If you’re a graduate of my free How to Think Like the SQL Server Engine course – and you’d better be, dear reader – then you’re vaguely familiar with DBCC SHOW_STATISTICS. It’s a command that shows you the contents of a statistics histogram.
When I’m doing the first two parts of the D.E.A.T.H. Method – (D)eduplicating identical indexes and (E)liminating unused indexes – I often wanna check the selectivity of the first field in the index. However, running DBCC SHOW_STATISTICS was painful because it’s not set-based – I couldn’t easily dump out the contents of lots of indexes at once.
That’s where sys.dm_db_stats_histogram comes in really handy. I’ve added a new section to the bottom of sp_BlitzIndex to show its contents when you’re examining a single table with the @TableName parameter:
In that screenshot, I’m looking at the indexes on the Stack Overflow Users table, in particular, an index on DisplayName. The bottom section shows the histogram for that index, and if you keep scrolling down – in the real output, not the screenshot, silly – you can see the histograms for the rest of the indexes.
Now, this is a brand spankin’ new feature – it’s only in the dev branch of the First Responder Kit, and sys.dm_db_stats_histogram is only available on SQL Server 2016 SP1 CU2, 2017, and newer.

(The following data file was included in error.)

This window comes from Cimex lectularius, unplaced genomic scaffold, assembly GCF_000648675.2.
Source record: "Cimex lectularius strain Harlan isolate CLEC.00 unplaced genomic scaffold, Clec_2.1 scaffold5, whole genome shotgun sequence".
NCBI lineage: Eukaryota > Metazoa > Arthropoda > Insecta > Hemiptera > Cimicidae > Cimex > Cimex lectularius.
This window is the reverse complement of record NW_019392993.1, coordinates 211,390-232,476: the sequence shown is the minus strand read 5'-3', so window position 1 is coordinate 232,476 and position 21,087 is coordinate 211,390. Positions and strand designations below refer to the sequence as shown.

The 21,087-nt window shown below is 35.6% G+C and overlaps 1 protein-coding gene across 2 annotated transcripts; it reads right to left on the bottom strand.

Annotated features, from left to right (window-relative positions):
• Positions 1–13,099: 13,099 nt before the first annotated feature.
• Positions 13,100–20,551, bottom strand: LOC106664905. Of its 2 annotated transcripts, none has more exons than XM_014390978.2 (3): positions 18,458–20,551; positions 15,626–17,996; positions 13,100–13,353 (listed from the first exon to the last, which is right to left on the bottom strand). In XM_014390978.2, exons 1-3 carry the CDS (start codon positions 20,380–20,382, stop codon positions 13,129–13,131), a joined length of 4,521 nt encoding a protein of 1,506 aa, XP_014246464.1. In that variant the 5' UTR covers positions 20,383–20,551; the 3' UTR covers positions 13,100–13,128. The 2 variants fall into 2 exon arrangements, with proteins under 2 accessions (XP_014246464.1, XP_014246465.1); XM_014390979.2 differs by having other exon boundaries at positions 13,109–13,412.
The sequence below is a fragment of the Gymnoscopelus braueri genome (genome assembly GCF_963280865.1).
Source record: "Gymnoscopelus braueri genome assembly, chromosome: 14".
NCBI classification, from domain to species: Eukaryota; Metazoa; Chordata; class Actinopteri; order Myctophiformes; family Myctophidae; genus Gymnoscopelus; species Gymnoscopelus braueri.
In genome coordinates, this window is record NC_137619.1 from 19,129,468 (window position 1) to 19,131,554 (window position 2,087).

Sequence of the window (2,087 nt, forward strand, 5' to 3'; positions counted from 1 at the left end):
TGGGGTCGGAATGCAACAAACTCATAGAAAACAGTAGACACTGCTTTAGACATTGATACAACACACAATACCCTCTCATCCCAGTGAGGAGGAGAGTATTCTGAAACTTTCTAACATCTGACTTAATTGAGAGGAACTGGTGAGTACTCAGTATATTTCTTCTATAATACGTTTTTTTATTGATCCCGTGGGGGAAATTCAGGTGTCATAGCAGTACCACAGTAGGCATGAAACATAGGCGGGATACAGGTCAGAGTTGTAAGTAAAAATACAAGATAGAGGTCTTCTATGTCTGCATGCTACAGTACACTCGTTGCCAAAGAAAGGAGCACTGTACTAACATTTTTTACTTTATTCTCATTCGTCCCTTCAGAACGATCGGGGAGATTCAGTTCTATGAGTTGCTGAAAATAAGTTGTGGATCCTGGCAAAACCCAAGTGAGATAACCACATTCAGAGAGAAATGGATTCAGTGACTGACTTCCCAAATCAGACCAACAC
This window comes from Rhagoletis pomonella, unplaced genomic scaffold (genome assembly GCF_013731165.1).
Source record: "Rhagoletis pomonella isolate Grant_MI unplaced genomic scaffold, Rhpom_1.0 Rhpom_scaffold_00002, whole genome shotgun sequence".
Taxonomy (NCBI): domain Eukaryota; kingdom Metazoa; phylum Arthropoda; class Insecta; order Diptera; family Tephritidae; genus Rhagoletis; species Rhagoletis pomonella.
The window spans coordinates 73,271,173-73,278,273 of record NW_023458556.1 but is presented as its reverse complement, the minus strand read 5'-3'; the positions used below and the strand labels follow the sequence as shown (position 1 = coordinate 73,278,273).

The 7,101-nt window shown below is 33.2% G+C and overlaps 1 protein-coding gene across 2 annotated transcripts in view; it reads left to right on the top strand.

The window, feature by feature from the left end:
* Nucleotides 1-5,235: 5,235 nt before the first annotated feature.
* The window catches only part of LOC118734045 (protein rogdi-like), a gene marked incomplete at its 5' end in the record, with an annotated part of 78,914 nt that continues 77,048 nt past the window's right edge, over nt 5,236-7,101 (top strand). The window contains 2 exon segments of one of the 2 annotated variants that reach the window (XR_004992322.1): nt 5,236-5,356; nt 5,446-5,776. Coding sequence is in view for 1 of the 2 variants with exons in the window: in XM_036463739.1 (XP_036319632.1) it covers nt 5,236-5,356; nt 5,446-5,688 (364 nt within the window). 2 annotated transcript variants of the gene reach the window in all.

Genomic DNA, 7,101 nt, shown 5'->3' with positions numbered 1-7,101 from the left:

Right now, the stats on user-created indexes show up first, followed by the user-created stats, followed by the auto-created stats, all in alphabetical order. This feature also only works when you’re looking at a specific table with the @TableName parameter – it doesn’t really make sense to dump out all histograms across an entire database.
My question for you, dear reader, is: are there any changes you would want to this feature before I roll it out as part of the main branch? If you want to show other data, don’t just give me the wish list – give me the problem you’re trying to solve with the additional data, because there might be a better way to render it than what I’m showing.
You can leave a comment with any changes you’d like to see, or, if you’d like to edit the code and contribute changes yourself, check out the contribution guide.